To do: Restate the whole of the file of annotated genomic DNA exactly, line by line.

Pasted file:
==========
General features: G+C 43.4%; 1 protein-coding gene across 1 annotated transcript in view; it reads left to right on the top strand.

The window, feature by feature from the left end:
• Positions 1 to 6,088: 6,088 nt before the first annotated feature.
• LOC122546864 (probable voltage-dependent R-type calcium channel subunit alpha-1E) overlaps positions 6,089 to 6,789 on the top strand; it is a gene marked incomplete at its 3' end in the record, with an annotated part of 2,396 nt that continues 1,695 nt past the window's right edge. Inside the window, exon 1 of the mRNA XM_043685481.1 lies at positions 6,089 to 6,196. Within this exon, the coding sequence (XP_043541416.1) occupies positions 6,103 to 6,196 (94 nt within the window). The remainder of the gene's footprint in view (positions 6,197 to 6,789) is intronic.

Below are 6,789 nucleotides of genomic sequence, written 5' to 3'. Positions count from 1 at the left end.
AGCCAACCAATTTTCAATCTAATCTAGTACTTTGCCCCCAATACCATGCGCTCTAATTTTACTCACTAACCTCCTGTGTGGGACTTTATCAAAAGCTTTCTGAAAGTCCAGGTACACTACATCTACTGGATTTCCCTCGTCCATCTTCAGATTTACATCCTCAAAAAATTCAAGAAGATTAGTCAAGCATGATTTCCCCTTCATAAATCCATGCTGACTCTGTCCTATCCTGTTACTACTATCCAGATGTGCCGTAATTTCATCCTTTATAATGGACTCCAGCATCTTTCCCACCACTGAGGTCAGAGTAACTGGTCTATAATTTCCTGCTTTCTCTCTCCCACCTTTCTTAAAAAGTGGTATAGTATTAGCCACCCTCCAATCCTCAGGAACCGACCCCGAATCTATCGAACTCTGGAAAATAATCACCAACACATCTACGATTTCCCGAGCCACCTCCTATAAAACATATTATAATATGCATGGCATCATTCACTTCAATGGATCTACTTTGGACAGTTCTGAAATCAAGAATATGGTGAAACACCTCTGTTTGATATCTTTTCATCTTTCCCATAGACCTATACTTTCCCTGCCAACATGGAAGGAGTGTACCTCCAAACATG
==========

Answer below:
General features: G+C 43.4%; 1 protein-coding gene across 1 annotated transcript in view; it reads left to right on the top strand.

The window, feature by feature from the left end:
• Positions 1 to 6,088: 6,088 nt before the first annotated feature.
• LOC122546864 (probable voltage-dependent R-type calcium channel subunit alpha-1E) overlaps positions 6,089 to 6,789 on the top strand; it is a gene marked incomplete at its 3' end in the record, with an annotated part of 2,396 nt that continues 1,695 nt past the window's right edge. Inside the window, exon 1 of the mRNA XM_043685481.1 lies at positions 6,089 to 6,196. Within this exon, the coding sequence (XP_043541416.1) occupies positions 6,103 to 6,196 (94 nt within the window). The remainder of the gene's footprint in view (positions 6,197 to 6,789) is intronic.

Below are 6,789 nucleotides of genomic sequence, written 5' to 3'. Positions count from 1 at the left end.
AGCCAACCAATTTTCAATCTAATCTAGTACTTTGCCCCCAATACCATGCGCTCTAATTTTACTCACTAACCTCCTGTGTGGGACTTTATCAAAAGCTTTCTGAAAGTCCAGGTACACTACATCTACTGGATTTCCCTCGTCCATCTTCAGATTTACATCCTCAAAAAATTCAAGAAGATTAGTCAAGCATGATTTCCCCTTCATAAATCCATGCTGACTCTGTCCTATCCTGTTACTACTATCCAGATGTGCCGTAATTTCATCCTTTATAATGGACTCCAGCATCTTTCCCACCACTGAGGTCAGAGTAACTGGTCTATAATTTCCTGCTTTCTCTCTCCCACCTTTCTTAAAAAGTGGTATAGTATTAGCCACCCTCCAATCCTCAGGAACCGACCCCGAATCTATCGAACTCTGGAAAATAATCACCAACACATCTACGATTTCCCGAGCCACCTCCTATAAAACATATTATAATATGCATGGCATCATTCACTTCAATGGATCTACTTTGGACAGTTCTGAAATCAAGAATATGGTGAAACACCTCTGTTTGATATCTTTTCATCTTTCCCATAGACCTATACTTTCCCTGCCAACATGGAAGGAGTGTACCTCCAAACATG